“Coming from a mindfulness perspective, that’s what everything’s really about is finding that way to balance things so that we can get everything done and then focusing on the present,” he said.

“We all need to know how to recognize what’s going on in ourselves that we need to try to use some introspection.”

Exercising forces people to concentrate on the moment as well as achieve a healthy tiredness for a better night’s sleep. Lawerance believes everyone benefits from 30 to 45 minutes of cardio a few days a week and emphasizes breathing and stretching as a way to calm down.

“Slow down, take a breath, look at the situation and take care of you,” she said. “Because most of the time you’re taking care of somebody else. If you’re not taking care of yourself first, you’re not going to be able to take care of your grandkids, your kids, your nieces, nephews, your parents or whatever the case may be.”

Consistent exercise and stress reduction complement each other. Lawerance’s clients report reduced tension, improved mood and a lighter emotional weight after beginning a routine at the gym, whether that includes a yoga class, cardio, water aerobics, running or boxing.

“It’s because they’ve got a lot of stress, and now, they start their day off right. They come in here. They have a good attitude when they go to work, and their exercise is out of way, and their stress level seems to be less by the end,” she said.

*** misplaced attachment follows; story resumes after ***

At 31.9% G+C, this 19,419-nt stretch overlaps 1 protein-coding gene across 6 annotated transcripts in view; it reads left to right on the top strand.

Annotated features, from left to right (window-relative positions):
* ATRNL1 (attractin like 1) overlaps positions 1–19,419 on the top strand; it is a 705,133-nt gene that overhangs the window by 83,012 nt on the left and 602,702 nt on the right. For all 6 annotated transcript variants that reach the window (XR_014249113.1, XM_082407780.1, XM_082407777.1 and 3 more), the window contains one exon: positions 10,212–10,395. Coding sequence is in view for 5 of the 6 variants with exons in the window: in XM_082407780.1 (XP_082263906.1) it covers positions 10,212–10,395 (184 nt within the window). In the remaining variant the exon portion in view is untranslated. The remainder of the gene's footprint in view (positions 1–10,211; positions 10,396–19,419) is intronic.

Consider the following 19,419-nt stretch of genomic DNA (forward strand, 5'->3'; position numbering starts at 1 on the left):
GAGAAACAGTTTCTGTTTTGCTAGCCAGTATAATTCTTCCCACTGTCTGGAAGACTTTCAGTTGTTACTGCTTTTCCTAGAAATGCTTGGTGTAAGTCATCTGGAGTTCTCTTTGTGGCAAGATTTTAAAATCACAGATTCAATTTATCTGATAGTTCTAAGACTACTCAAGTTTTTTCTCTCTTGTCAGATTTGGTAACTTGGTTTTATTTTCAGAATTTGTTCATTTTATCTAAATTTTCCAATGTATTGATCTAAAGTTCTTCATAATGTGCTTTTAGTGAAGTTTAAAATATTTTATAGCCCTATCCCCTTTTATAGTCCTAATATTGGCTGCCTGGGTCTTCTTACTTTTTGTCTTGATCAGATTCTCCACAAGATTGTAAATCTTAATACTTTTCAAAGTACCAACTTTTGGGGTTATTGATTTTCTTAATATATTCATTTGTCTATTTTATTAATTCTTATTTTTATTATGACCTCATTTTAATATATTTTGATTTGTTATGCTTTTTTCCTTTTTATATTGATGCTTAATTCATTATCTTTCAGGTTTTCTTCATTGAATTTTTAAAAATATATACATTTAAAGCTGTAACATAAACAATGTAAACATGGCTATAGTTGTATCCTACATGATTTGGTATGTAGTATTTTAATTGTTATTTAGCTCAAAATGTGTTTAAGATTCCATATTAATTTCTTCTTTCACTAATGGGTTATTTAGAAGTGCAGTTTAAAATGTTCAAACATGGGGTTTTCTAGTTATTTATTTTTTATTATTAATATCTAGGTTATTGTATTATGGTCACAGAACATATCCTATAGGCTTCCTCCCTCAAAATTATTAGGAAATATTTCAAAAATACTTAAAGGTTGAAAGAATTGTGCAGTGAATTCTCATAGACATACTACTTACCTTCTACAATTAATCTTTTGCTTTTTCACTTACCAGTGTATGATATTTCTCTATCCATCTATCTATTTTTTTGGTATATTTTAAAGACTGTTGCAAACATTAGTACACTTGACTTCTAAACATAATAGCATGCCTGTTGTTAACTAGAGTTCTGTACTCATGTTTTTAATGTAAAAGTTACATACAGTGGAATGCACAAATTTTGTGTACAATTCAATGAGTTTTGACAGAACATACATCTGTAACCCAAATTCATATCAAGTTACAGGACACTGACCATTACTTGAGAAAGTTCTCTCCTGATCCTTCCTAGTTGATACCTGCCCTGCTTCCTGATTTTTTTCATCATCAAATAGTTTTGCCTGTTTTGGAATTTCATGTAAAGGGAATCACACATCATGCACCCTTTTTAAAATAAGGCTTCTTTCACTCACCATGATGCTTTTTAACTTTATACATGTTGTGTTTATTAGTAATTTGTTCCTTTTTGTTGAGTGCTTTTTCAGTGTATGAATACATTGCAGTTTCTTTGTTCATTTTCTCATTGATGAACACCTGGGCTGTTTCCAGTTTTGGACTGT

Both Dr. Beach and Lawerance recognize individuals’ differences, and Dr. Beach sometimes recommends charity work to help patients focus on the task at hand.

“We’re getting involved in something that helps take our minds away from these future-oriented worries and putting us in the present with activities that are helping,” he said. “It has a definite altruistic component but also something that we do to help ourselves as well.”

Both recommend journaling as a means to clear the mind by creating a to-do list or scratching out worries and trials on a piece of paper. Dr. Beach always carries around a tiny notebook.

“With each of those notebooks, when I open it up, on the first page I write the same question. And every one says, ‘How can I learn from this?’ I think really being able to ask ourselves that question regardless of what happened to us today … can really be helpful in demonstrating what we’ve been through throughout the day that we don’t necessarily think about sometimes,” he said.

On difficult days, switching up exercise or stress management routines brings the focus back to the present along with the need for concentration. Lawerance calls it “flipping the script.”

“I think we get wrapped up in life in general. … We’re trying to control everything,” she said.

“All you can control is yourself and the things in your environment.”

For more information about CPN’s Behavioral Health services, visit FireLake Wellness Center is open Monday through Thursday, 5 a.m. to 7 p.m.; Friday, 5 a.m. to 5 p.m.; Saturday, 8 a.m. to noon; and closed Sundays. Visit to see a list of classes and contact information.